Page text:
Concern about the health of Boston Symphony’s Music Director James Levine preceded both the BSO Gala Opening Night on Saturday, October 2, and his return five days earlier to the Metropolitan Opera for a much-anticipated production of Wagner’s Das Rheingold. At both performances, Mr. Levine was greeted by the audience with a hero’s welcome. His fellow hero on stage at both the Met and the BSO was the great and much-loved Welsh bass-baritone Bryn Terfel, who shared and earned standing ovations for all four pieces he sang.
At both performances Mr. Levine was greeted by the audiences with a hero’s welcome. At Symphony Hall, a rather slimmer Mr. Levine walked carefully, unaided, onstage onto his podium, where he planted himself on his custom-made swivel chair for the duration of the concert. Sitting, he conducted energetically, with much larger hand and arm gestures than before his last grueling back surgery; he gratefully accepted the audience’s enthusiastic applause and repeated standing ovations. Rather than go offstage between pieces, Mr. Levine continued to sit, but no matter: the orchestra played wonderfully for him, and the audience, including many important BSO givers, was simply thrilled to have him back in the hall.
The BSO audience was a polite one; they seem to take galas in their stride, wearing nice clothes, but nothing too flashy, not much jewelry. Last night at Symphony Hall was a glitz-free zone; one would never confuse this audience with an Opening Night crowd at the Met or the Philharmonic.
As part of the new Met production of Wagner’s “Ring” cycle, Mr. Terfel will be singing Wotan, the head god, husband of Fricka, father of innumerable children (though none by Fricka) including Brünhilde and her eight Valkyrie sisters, known best for their battle cry “Ho-jo-to-jo” and helmets with two hornlike protrusions. (At the Chicago Lyric Operas’s production of the Ring five years ago, plastic Valkyrie helmets were all the rage. By the third opera much of the audience arrived wearing them).
This BSO program opened with a exciting, beautifully paced and played Prelude to Act I of Die Meistersinger von Nürnberg, written, along with Tristan and Isolde, when Wagner took a long break from writing the “Ring.” Wagner’s overtures accomplish musically —in less than fifteen minutes — the essential content of a six-hour opera.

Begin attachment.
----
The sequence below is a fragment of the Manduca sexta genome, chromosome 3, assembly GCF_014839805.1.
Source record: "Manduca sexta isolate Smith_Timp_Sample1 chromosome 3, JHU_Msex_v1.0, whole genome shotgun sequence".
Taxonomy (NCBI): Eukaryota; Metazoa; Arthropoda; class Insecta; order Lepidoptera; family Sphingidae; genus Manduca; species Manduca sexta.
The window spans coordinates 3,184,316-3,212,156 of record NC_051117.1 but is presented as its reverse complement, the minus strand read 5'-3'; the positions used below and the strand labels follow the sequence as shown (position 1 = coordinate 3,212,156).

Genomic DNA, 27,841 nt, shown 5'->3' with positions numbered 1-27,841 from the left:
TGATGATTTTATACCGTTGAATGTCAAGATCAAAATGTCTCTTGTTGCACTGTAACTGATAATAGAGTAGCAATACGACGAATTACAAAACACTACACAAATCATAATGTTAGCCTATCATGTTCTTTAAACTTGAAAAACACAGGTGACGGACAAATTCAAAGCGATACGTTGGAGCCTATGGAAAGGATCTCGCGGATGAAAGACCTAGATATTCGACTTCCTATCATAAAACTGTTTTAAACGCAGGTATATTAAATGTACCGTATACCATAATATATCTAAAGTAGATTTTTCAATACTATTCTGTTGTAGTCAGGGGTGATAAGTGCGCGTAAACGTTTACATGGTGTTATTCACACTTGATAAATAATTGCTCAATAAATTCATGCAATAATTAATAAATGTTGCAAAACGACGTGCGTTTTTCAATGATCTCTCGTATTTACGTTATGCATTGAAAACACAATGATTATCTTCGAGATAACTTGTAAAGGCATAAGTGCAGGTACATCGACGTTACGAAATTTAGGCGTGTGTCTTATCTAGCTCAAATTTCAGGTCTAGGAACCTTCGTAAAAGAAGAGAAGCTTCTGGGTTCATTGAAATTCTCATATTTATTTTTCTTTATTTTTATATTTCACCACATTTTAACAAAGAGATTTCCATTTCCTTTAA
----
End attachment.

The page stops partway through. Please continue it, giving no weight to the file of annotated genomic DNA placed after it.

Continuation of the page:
After the Meistersinger Overture, Bryn Terfel strode on the stage in a long back jacket and sang Hans Sachs’s Act II Monologue, which he had sung at Tanglewood in 2004. Mr. Terfel showed a much softer self in “Wotan’s Farewell,” mixing heartbreak and regret. This aria was preceded by the inimitable “Ride of the Valkyries from Die Walküre, the second of the four “Ring” operas. The BSO played it brilliantly, but for those accustomed to hearing it with the actual Valkyries singing at crucial moments, it felt like music minus one, or eight to be precise.
The Magic Fire Music which followed Wotan’s Farewell was played gorgeously. The four harpists who had tried valiantly to be heard through the orchestra in the Meistersinger Overture enchanted here. Throughout the evening the winds — especially the English horn in The Flying Dutchman Overture — and the low brass deserve special praise. The printed program closed with the Dutchman’s Monologue (“Die Frist ist um”) from The Flying Dutchman, which let the audience see the Dutchman’s bitterly frustrated side. Terfel’s perfect enunciation and pitch, sense of drama, and heartbreaking high notes dramatically limned the Dutchman’s agony of having to roam the seas, never to find redemption.
Mr. Terfel’s Wotan’s Farewell” is one of the Ring’s most emotionally wrenching moments. Wotan he is saying goodbye to his most beloved daughter Brünhilde before leaving her asleep on a rock surrounded by a magic fire. Mr. Terfel captured each of Wotan’s shifting emotions, his voice initially full of pathos and tenderness, then soaring with ease over the orchestra with breathtaking power and beauty.
The audience, which gave Mr. Terfel another standing ovation, was rewarded with an unforgettable performance of Wagner’s “Evening Star,” accompanied mostly by BSO’s own new star, harpist Jessica Zhou. At this point in his career, Mr. Terfel can sing whatever, whenever, and with whomever he wants. The warm rapport he has with Mr. Levine was palpable. Mr. Terfel has recently attracted roles to suit his dark, brooding qualities. (He was the most poisonously pernicious Scarpia I can recall.) Last year a Bryn Terfel CD was released with the great title “Bad Boys” featuring him as Mack the Knife, Mefistofele, Sportin’ Life from Porgy and Bess, Don Giovanni, and Sweeney Todd. Most music lovers would be happy to hear this incomparable singer do Good Guys or Bad Boys, classical or Broadway. He’s got the voice and personality for all of them.